This is safety

There’s a scene in pretty much every horror and thriller film when one of the characters walks slowly towards the darkness, their heart thumping, not knowing what lies around the corner…

This is fear.

I remember a boy that I went to school with who was bullied relentlessly – he didn’t know what was going to happen to him each lunchtime.

This is fear.

I remember a teacher I occasionally had in primary school who was very unpredictable – we never knew what to expect or who he was going to interrogate.

This is fear.

And in the best classrooms, students feel at home and connected. There are no unseen dangers around corners. There are social norms and a group dynamic that nurture certainty. Whatever happens – especially if I show vulnerability, take a risk, or fail – everying is going to be alright.

In these classrooms, students feel a sense of belonging. They know it’s okay to be less than perfect. They feel listened to and cared for. And their performance is optimised.

This is safety.

At least, connect

We talk a lot, in schools, about the impact of the teacher-student relationship on learning. And for good reason. Whether you look at highly energised and engaged classrooms or read the empirical research, strong and positive relationships clearly power-up the learning environment. And when relationships mature over time, and are given the right conditions, we end up with teacher-student interactions that are enriched by forgiveness, integrity, trust, compassion, and hope. This is the foundation for education in its ideal form.

But there are times when this is not possible, when a genuine relationship with a child or a group of students is unable to be established. It may be that you have not had time to build trust yet. Or it may be that the students you are working with are in a difficult mental or social space that precludes them building a genuine relationship with another adult. Or maybe, for some reason, you just don’t ‘click’ with a certain student or group.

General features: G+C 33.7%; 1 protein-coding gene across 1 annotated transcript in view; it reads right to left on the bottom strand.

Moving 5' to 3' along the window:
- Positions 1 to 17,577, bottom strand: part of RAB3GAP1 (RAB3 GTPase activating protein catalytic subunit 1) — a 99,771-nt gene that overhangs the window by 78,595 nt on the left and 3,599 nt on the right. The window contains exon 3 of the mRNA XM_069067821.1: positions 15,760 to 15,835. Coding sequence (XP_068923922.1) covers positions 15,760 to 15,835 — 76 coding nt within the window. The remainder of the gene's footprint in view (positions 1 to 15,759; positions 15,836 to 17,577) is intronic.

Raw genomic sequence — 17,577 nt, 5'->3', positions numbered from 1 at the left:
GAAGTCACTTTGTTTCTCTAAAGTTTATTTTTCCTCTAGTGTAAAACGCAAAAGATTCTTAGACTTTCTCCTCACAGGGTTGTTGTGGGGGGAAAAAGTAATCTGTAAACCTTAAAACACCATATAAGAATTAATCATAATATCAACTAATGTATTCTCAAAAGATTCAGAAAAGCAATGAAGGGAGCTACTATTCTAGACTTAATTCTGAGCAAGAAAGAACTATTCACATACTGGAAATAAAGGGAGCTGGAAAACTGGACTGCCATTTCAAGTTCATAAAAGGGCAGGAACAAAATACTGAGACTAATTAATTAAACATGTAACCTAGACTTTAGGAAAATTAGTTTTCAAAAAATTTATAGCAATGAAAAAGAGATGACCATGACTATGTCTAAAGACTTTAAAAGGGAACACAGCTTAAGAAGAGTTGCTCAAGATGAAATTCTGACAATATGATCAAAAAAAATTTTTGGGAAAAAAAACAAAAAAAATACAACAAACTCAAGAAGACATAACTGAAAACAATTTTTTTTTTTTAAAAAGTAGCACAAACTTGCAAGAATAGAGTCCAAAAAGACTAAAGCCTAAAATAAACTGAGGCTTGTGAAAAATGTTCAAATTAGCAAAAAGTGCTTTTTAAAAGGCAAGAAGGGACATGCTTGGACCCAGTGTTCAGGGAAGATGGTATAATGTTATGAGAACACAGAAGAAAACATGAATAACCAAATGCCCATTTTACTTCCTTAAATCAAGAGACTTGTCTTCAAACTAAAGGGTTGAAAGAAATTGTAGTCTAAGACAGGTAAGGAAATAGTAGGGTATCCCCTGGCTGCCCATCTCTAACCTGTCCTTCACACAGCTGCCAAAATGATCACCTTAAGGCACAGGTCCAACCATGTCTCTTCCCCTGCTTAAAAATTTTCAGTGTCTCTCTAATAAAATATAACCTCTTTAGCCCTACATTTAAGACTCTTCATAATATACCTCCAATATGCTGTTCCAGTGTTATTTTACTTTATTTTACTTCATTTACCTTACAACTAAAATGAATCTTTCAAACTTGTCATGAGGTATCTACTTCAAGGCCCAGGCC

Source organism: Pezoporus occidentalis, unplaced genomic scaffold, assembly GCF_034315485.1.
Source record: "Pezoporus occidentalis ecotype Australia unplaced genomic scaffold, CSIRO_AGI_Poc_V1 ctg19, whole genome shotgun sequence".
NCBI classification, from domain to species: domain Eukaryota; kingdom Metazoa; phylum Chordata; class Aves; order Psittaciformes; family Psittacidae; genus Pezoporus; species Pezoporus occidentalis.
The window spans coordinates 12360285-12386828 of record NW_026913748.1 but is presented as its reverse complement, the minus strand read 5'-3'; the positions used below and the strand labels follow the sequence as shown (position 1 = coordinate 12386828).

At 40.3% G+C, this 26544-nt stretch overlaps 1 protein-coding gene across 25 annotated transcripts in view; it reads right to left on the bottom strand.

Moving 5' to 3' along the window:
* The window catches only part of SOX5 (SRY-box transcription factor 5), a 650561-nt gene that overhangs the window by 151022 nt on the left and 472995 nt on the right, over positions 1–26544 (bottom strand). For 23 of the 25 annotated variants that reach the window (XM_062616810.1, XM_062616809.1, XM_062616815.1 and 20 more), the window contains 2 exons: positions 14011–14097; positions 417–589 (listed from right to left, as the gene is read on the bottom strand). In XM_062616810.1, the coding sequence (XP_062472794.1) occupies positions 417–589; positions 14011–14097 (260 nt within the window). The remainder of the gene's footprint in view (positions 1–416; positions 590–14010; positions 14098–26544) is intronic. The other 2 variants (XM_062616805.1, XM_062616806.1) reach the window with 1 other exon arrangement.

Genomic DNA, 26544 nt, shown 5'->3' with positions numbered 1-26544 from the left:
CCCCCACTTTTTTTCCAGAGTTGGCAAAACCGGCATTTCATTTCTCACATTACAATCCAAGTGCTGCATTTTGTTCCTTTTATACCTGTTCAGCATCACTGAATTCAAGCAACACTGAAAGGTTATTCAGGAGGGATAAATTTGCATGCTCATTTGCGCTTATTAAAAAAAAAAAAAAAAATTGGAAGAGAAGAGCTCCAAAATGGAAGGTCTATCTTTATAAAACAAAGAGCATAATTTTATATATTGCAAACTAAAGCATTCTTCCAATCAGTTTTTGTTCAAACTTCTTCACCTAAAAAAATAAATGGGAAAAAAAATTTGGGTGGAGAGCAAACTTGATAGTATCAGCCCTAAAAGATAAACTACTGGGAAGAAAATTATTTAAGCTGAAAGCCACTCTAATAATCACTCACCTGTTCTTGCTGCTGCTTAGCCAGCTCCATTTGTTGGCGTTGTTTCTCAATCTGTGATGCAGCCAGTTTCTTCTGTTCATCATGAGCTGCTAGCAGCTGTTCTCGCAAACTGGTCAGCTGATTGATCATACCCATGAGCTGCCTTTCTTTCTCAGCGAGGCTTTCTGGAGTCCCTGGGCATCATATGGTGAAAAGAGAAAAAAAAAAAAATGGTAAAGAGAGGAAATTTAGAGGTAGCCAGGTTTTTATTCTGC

In situations like this, there is no rush. Relationships can wait. Maybe a relationship will never develop. And that’s okay. In fact, your students don’t actually need a strong relationship with you to learn effectively.

But they do need to feel connected and they do need to feel safe. Connection and safety are hardwired evolutionary necessities for complex learning.

As hard as we try, we can’t control relationships. But as educators, those two factors – connection and safety – are within our control. They require us to turn up for our students authentically, to listen to them, to see them, to value them.

Sometimes that is all we can do – and sometimes this is everything a child needs.

But there are wrong ways

Is there a ‘right’ way to teach or to parent children? Is there a ‘right’ way to lead a school or organisation? Is there a ‘right’ way to be a friend or colleague?

No. (Life would be so easy if there was.)

But there are wrong ways. It is wrong to parent with abuse. It is wrong to lead with corruption. It is wrong to manipulate friends and colleagues with fear.

And there are wrong ways to teach. Whilst good and great teachers often have very different styles and commonly embrace their varied idiosyncrasies, there are three things that should never, ever occur in any classroom:

  • Intentional humiliation or shaming of a student. This causes so much harm, including to the embarrassed student, to class cohesion, and to the students’ and parents’ respect of the teacher. This is a lose-lose-lose scenario. It is never justifiable.
  • Giving up on a student. Teachers are trained professionals whose job it is to unconditionally nurture and seek the best in every child. It is particularly at the most difficult times, with the most challenging students, that we must model hope.
  • Speaking badly about one student or one group of students to another. This is a form of disloyalty that is not only entirely unprofessional but will inevitably get back to the original student or group and erode trust and relationships further.

Teaching is a highly demanding profession. We will make mistakes. Mistakes are inevitable, understandable, and forgivable. But the above are not.